The committee's view on the destruction is that the evidence presented to the committee suggests that a combination of factors were responsible for the destruction of the heritage sites at Juukan Gorge. State and Commonwealth legislative frameworks enabled Rio Tinto to exercise excessive power over the PKKP peoples in negotiation, but it was also Rio Tinto's internal processes that made the destruction of the Juukan Gorge heritage sites almost inevitable. Changes to the corporate structure at Rio Tinto introduced in 2016 by the then CEO saw appropriately skilled and experienced staff replaced with less experienced and unsuitably qualified replacements, resulting in a drop in adherence to internal standards and an organisational culture focused on securing quick and easy approvals. Certain community relationship responsibilities were taken away from mine managers on the ground and redistributed to other corporate roles that were removed from being on the ground.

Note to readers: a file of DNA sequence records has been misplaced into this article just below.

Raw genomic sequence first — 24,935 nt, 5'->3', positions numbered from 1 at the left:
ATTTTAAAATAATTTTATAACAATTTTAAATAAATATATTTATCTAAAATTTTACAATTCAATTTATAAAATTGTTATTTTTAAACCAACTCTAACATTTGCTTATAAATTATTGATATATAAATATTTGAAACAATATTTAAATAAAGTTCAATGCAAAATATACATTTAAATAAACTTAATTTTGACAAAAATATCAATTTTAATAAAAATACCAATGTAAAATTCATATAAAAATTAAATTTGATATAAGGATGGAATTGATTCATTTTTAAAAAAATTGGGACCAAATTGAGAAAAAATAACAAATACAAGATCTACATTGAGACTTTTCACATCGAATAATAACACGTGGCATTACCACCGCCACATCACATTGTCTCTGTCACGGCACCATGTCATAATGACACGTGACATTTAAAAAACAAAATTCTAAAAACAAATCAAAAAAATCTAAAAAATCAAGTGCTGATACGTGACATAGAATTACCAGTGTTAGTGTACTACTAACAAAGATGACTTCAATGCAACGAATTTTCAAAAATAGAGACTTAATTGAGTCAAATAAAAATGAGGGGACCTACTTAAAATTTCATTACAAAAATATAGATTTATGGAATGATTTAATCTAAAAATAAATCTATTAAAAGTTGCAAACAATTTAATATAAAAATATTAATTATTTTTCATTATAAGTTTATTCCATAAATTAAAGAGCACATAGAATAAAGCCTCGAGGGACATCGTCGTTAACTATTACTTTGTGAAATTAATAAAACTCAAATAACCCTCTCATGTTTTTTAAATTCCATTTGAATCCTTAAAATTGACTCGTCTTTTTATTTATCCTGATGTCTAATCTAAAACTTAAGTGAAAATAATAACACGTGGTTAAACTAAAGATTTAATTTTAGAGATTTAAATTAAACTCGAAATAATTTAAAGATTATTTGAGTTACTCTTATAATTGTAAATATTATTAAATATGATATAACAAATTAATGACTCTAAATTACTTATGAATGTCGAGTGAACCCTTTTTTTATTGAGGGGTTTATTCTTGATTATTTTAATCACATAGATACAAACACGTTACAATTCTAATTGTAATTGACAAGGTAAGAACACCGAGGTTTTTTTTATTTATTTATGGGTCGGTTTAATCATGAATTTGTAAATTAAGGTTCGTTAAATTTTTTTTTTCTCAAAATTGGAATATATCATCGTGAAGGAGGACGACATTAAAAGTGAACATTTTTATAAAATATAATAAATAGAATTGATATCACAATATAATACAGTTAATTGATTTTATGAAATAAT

The events at Juukan Gorge were not one-off. Rather—as evidenced by Aboriginal and Torres Strait Islander experiences outlined in chapter 3, which only highlighted a few cases—the destruction of cultural heritage sites is an alarmingly common occurrence. The committee is heartened to see the reckoning over the events of Juukan Gorge. Some companies in the resource industry are reflecting on their previous relationships with traditional owners and trying new models of engagement that are more culturally appropriate. Nevertheless, while commitments have been made to review and modify agreements, there is little transparency about how this is being done. The protection of Aboriginal and Torres Strait Islander cultural heritage across the states and territories is at best complex, with no consistency in how legislative frameworks are developed or applied. The committee acknowledges that Western Australia is not the only state pursuing an inquiry into Aboriginal heritage legislation. Queensland, South Australia, New South Wales and Tasmania are also conducting inquiries into cultural heritage legislation.
We finished with the pathway forward:
The Committee is therefore making the following findings:
1 The Australian Parliament should legislate for an overarching Commonwealth legislative framework based on the protection of cultural heritage rather than its destruction, in line with the principles set out below. State and territory legislation should also be required to meet the principles set out in this report.